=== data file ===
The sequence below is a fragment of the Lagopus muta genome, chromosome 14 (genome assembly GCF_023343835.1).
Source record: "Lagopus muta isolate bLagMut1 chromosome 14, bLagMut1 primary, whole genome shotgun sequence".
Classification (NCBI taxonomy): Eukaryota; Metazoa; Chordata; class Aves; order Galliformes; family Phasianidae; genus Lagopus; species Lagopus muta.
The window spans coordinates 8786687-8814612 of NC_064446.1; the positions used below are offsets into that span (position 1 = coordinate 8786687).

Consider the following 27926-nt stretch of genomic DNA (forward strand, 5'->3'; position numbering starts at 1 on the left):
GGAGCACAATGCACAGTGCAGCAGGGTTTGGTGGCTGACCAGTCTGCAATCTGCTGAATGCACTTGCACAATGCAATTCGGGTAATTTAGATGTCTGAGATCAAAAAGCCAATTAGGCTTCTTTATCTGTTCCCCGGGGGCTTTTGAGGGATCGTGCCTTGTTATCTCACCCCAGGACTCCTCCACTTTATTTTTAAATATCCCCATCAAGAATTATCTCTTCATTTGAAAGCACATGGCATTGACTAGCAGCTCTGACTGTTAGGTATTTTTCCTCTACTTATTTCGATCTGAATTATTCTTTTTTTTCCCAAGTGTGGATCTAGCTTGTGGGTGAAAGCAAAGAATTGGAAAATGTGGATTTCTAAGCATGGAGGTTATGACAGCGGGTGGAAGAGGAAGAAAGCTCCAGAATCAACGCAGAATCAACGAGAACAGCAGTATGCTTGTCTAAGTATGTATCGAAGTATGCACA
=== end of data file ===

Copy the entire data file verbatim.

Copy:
The sequence below is a fragment of the Lagopus muta genome, chromosome 14 (genome assembly GCF_023343835.1).
Source record: "Lagopus muta isolate bLagMut1 chromosome 14, bLagMut1 primary, whole genome shotgun sequence".
Classification (NCBI taxonomy): Eukaryota; Metazoa; Chordata; class Aves; order Galliformes; family Phasianidae; genus Lagopus; species Lagopus muta.
The window spans coordinates 8786687-8814612 of NC_064446.1; the positions used below are offsets into that span (position 1 = coordinate 8786687).

Consider the following 27926-nt stretch of genomic DNA (forward strand, 5'->3'; position numbering starts at 1 on the left):
GGAGCACAATGCACAGTGCAGCAGGGTTTGGTGGCTGACCAGTCTGCAATCTGCTGAATGCACTTGCACAATGCAATTCGGGTAATTTAGATGTCTGAGATCAAAAAGCCAATTAGGCTTCTTTATCTGTTCCCCGGGGGCTTTTGAGGGATCGTGCCTTGTTATCTCACCCCAGGACTCCTCCACTTTATTTTTAAATATCCCCATCAAGAATTATCTCTTCATTTGAAAGCACATGGCATTGACTAGCAGCTCTGACTGTTAGGTATTTTTCCTCTACTTATTTCGATCTGAATTATTCTTTTTTTTCCCAAGTGTGGATCTAGCTTGTGGGTGAAAGCAAAGAATTGGAAAATGTGGATTTCTAAGCATGGAGGTTATGACAGCGGGTGGAAGAGGAAGAAAGCTCCAGAATCAACGCAGAATCAACGAGAACAGCAGTATGCTTGTCTAAGTATGTATCGAAGTATGCACA